17 APRIL 1936, Page 36


Current Literature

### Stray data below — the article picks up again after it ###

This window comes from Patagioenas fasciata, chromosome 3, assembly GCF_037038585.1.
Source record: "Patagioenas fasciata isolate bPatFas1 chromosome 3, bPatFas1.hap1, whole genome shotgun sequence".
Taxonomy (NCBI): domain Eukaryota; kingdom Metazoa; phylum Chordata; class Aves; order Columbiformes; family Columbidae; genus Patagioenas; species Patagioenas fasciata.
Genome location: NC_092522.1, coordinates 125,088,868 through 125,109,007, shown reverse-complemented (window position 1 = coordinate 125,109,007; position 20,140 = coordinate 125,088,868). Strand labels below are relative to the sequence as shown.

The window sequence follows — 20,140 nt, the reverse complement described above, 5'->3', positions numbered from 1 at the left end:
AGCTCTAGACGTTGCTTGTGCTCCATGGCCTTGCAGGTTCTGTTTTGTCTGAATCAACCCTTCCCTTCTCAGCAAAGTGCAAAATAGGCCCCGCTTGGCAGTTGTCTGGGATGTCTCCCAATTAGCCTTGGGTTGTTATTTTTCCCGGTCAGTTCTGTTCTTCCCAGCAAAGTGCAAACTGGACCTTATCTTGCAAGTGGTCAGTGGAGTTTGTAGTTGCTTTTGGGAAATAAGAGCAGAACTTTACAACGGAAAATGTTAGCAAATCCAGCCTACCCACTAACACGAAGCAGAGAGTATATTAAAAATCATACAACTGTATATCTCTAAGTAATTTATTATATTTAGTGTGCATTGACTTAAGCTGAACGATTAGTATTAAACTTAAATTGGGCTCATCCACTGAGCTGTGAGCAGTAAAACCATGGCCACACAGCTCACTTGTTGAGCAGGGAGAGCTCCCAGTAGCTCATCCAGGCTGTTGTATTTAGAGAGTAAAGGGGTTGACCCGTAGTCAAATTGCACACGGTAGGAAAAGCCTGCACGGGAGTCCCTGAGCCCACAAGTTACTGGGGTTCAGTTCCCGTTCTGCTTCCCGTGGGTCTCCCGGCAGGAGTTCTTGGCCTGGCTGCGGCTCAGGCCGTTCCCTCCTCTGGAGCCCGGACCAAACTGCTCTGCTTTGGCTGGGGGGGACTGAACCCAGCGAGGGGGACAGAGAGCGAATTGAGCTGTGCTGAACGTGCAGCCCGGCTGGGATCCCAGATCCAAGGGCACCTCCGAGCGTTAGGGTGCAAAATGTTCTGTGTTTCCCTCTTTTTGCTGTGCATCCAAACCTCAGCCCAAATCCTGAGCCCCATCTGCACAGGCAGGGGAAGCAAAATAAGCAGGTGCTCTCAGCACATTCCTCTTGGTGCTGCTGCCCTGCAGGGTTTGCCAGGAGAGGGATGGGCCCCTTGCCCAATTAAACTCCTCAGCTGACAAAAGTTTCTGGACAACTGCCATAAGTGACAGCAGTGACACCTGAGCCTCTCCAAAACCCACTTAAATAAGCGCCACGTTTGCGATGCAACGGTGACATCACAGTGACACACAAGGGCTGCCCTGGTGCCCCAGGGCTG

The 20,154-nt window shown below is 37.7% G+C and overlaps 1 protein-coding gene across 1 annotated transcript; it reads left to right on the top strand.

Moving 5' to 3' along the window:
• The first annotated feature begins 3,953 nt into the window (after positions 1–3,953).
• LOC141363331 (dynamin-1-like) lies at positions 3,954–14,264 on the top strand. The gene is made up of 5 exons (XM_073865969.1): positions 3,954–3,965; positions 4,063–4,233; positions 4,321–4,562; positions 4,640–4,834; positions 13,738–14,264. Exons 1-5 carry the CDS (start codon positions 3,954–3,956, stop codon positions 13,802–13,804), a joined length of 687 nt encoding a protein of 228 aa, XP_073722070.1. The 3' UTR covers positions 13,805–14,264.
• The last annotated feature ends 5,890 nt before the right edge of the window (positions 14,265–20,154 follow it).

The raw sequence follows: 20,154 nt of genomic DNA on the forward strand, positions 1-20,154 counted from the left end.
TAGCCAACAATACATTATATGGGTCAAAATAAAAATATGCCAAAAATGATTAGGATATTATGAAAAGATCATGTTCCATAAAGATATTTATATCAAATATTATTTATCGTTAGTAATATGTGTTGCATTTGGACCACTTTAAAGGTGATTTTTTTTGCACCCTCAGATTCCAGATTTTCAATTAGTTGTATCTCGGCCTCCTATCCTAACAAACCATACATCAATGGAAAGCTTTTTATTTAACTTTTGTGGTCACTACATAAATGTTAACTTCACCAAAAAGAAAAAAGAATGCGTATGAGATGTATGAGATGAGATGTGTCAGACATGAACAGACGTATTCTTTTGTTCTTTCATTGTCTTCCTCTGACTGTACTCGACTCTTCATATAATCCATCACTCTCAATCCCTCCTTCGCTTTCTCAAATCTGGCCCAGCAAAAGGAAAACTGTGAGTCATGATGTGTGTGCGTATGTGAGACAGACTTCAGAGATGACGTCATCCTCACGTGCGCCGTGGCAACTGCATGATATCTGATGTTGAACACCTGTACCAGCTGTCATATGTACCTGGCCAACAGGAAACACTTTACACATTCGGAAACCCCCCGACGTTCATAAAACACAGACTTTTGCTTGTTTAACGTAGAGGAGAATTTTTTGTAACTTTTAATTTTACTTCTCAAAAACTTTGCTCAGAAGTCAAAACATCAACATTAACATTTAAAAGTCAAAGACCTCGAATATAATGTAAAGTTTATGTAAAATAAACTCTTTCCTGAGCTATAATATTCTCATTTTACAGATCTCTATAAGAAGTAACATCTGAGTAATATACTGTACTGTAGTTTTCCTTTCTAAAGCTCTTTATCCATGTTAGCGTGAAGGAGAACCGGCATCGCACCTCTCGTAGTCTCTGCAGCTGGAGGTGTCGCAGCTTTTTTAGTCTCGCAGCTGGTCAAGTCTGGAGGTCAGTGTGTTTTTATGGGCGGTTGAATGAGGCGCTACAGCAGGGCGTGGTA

By Rockwell. Kent Mr. Rockwell Kent, the well-known American illustrators went to live among the natives in a tiny settlement on the coast of Northern Greenland. With the help of the Green- landers he built a House for himself, and with Salamina for housekeeper stayed among them as an accepted member of the community for several winters. Salamina (Faber and Faber, 15s.) is a long account of his experiences, lavishly illustrated with portrait drawings of the inhabitants, of Igdlorssuit who became his intimate friends. These drawings are amongst the best of Mr. Kent's work, and are in every way superior to the text, which is too heavily encrusted with those literary mannerisms common to travelogue com- mentaries. The view of the coast provokes a sentence like this " Its cliffs, proclaiming inaccessibility, preclude the thought of human settlements." It is a long book, and, but for the illustrations, an exhausting one. It is regrettable that an artist whose work is distinguished for the clean certainty of its line, and its economy, should, as a writer, mistake distortion for originality. In spite of these faults, the book as a whole is a fascinating piece of work ; and at the end he has made us see a strange, glistening world which is more like a land.of legend than an actual place. Salamina is only one of many figures who come to life in these pages ; all the villagers -treated him as one of themselves, and he knows and describes every detail of their strange existence.